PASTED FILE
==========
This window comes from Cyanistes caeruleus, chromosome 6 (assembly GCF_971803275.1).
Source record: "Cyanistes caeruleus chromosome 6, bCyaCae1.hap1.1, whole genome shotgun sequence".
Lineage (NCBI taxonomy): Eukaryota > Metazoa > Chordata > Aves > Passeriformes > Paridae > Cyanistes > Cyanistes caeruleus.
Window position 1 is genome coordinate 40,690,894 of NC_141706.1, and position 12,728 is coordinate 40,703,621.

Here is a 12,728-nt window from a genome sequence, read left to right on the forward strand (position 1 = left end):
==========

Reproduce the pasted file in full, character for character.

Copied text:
This window comes from Cyanistes caeruleus, chromosome 6 (assembly GCF_971803275.1).
Source record: "Cyanistes caeruleus chromosome 6, bCyaCae1.hap1.1, whole genome shotgun sequence".
Lineage (NCBI taxonomy): Eukaryota > Metazoa > Chordata > Aves > Passeriformes > Paridae > Cyanistes > Cyanistes caeruleus.
Window position 1 is genome coordinate 40,690,894 of NC_141706.1, and position 12,728 is coordinate 40,703,621.

Here is a 12,728-nt window from a genome sequence, read left to right on the forward strand (position 1 = left end):